As increasing awareness about the disease of alcoholism and other drug addiction slowly floats to the surface of the Kenyan populace’s collective consciousness from the dark depths of ignorance, all manner of quacks and charlatans have not been slow off the mark in cashing in on pervasive myths and prejudice which still persist in holding most Kenyans floundering and gasping for breath in its dank, choking depths.
Desperate spouse’s, parent’s or relative’s with an alcoholic significant other, everyday fall prey to the rapidly spawning and voracious sharks cruising in the inky black depths of ignorance feeding voraciously off their bewildered, hapless prey.
What do you know about alcoholism or any other drug addiction? What are your sources of information? Do you know the difference between myth and fact, ignorance and prejudice, posing as absolute truth?
Are you one of those who believe that an alcoholic, is merely a weak-willed, morally depraved person who drinks too much, a sinner? Someone who is useless, and likes to hurt others and is totally beyond salvage?
If you believe any of the above statements then you are a prime morsel for the circling sharks who capitalise on this ignorance to make short work of your finances with all kinds of ‘cures’ and ‘treatments’ all of which they ‘guarantee’.
I have counseled hundreds of families who have fallen victim to these merciless predators and my files are filed with horror stories of impoverished families who have sold their shambas (farms), deposited their vehicle log-books or sold other property to pay for these ‘guaranteed treatments’ all to no avail.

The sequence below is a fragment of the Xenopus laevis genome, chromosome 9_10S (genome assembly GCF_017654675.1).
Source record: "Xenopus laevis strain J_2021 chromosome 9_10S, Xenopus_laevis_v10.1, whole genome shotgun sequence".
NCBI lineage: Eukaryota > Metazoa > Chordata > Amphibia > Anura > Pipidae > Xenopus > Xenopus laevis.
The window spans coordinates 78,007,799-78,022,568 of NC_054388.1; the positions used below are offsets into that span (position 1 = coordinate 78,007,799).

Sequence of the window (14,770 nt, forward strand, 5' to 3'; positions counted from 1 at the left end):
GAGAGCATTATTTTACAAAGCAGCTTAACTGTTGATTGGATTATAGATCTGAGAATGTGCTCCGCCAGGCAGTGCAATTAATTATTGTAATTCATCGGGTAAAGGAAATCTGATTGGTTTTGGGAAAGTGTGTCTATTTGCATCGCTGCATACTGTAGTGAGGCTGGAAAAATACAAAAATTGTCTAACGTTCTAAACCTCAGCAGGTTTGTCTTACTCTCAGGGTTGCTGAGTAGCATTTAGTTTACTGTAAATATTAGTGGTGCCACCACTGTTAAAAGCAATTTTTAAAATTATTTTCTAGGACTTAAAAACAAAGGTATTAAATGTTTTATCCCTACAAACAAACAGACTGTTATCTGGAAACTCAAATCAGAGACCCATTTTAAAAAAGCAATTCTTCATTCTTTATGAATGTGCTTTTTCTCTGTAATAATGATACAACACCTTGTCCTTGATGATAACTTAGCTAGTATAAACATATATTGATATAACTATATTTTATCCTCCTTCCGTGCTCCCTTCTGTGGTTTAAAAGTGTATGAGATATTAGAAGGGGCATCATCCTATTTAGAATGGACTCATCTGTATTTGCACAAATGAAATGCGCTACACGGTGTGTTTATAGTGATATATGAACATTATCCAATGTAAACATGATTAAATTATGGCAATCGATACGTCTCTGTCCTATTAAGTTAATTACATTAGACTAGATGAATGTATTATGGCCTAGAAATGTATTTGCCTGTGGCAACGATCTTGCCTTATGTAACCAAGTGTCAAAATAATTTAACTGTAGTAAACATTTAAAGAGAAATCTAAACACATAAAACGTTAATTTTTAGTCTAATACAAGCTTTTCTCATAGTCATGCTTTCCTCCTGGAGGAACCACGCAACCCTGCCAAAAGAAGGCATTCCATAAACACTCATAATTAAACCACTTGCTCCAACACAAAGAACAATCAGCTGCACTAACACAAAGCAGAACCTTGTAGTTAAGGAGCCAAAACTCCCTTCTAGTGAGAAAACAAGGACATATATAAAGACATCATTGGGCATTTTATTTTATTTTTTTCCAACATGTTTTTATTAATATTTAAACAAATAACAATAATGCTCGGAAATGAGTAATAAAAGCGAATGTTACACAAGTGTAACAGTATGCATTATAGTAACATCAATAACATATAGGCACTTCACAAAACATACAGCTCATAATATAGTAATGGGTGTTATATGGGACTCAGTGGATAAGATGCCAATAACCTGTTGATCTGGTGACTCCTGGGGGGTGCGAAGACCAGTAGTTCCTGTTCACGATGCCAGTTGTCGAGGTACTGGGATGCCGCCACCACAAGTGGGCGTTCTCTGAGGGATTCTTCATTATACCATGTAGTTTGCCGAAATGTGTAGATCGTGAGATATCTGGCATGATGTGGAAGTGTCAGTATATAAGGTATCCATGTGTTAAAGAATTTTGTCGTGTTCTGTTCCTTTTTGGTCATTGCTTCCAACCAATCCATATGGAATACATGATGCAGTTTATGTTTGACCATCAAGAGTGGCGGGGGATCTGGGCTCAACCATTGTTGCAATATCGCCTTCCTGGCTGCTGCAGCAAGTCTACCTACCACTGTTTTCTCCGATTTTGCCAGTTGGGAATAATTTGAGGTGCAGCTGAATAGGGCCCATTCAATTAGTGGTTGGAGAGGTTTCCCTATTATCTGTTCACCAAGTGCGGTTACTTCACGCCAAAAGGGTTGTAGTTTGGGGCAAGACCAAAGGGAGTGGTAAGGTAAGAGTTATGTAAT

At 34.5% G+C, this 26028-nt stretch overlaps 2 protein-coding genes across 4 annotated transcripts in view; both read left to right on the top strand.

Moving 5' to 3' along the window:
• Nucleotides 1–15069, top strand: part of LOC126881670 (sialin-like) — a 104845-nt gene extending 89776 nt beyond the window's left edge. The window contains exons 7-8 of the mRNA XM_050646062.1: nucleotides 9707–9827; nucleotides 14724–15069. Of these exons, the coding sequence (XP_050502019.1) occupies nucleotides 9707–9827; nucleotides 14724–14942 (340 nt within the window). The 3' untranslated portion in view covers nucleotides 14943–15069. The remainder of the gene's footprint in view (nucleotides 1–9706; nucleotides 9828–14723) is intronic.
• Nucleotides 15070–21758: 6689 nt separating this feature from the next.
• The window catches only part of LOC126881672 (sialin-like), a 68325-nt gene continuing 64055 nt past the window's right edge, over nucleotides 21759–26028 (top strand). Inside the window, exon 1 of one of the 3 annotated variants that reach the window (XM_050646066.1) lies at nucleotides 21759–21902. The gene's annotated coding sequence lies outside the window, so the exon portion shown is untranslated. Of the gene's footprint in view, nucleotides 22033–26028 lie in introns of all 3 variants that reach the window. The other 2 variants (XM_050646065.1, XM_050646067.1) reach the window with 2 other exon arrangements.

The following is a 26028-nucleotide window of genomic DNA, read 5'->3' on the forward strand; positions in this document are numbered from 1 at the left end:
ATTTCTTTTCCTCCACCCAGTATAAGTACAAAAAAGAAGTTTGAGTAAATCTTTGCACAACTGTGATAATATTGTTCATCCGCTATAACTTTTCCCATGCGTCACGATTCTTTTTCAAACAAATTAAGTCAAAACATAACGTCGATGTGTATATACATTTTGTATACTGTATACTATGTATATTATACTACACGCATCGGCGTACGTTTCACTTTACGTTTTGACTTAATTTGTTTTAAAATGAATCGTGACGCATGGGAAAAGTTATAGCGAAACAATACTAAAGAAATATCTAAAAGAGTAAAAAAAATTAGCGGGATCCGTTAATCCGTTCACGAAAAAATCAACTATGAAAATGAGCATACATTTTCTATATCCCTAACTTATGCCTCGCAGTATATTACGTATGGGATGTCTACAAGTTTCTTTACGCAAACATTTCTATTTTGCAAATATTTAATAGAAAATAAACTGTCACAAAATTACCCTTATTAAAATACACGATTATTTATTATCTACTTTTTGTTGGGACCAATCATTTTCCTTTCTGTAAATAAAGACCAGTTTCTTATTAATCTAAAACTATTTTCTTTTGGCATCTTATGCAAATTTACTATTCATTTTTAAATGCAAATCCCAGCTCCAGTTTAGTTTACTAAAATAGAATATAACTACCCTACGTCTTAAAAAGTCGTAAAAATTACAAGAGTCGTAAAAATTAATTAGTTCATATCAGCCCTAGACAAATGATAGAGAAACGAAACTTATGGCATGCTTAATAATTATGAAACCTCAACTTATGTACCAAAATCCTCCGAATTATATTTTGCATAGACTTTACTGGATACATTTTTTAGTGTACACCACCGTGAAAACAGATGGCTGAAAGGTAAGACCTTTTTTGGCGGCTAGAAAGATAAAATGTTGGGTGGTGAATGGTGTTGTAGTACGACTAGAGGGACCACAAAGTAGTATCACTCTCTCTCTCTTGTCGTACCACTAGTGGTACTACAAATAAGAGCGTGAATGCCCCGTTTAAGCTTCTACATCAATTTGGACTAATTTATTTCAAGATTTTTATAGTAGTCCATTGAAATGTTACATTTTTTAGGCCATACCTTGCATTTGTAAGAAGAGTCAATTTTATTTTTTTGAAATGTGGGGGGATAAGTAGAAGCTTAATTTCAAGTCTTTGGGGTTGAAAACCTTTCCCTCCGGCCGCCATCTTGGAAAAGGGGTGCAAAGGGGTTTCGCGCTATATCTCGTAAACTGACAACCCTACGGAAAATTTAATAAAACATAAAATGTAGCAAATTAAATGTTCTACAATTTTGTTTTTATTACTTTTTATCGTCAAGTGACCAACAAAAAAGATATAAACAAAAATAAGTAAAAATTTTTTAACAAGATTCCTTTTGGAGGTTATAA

‘What do we do?’ is the most common refrain. ‘We have tried everything but they are still drinking!’ Kenyan families desperate to save their beloved do not seem to be making much headway losing them instead to a seemingly mounting tidal wave of alcoholism and other drug addiction. What can one do to stem this tide?
Well the first thing to do is learn the facts about alcoholism and other drug addictions. Of great import here is that in order to do this effectively one first needs to erase completely all they think they know about alcoholism and addiction and only then begin to learn free from all the excess baggage of prejudice and fear.
Only then comes the first task on your rise to the surface of light and truth, which is to recognise and acknowledge that alcoholism is a disease and that alcoholics suffer from this sickness which not only affects them, but those close to them - you too being no exception.
I cannot stress the importance of this point enough, for if you try to rise to the surface too fast without completely accepting this fact, but merely paying lip service to it, you will like a careless diver end up suffering from the bends or ‘decompression sickness’.
These occur when a diver rises too fast changing from an environment of high pressure to one of normal pressure, causing formation of nitrogen bubbles in the blood and tissues leading to, painful joints, tightness of the chest, vomiting, giddiness, abdominal pain, convulsions and in severe cases death.
In your case the ‘nitrogen bubbles of ignorance’ will cause you to unconsciously adopt a ‘holier than thou’ attitude and thinly veiled hostility and contempt all of which are quickly sensed by the alcoholic leading to continued drinking with dire and often fatal consequences.
After accepting that alcoholism is a disease and that though not curable (there is no such person as an ex-alcoholic) is treatable simply by abstinence you will no longer have any reason to fear alcoholism or be ashamed of it or your afflicted significant other.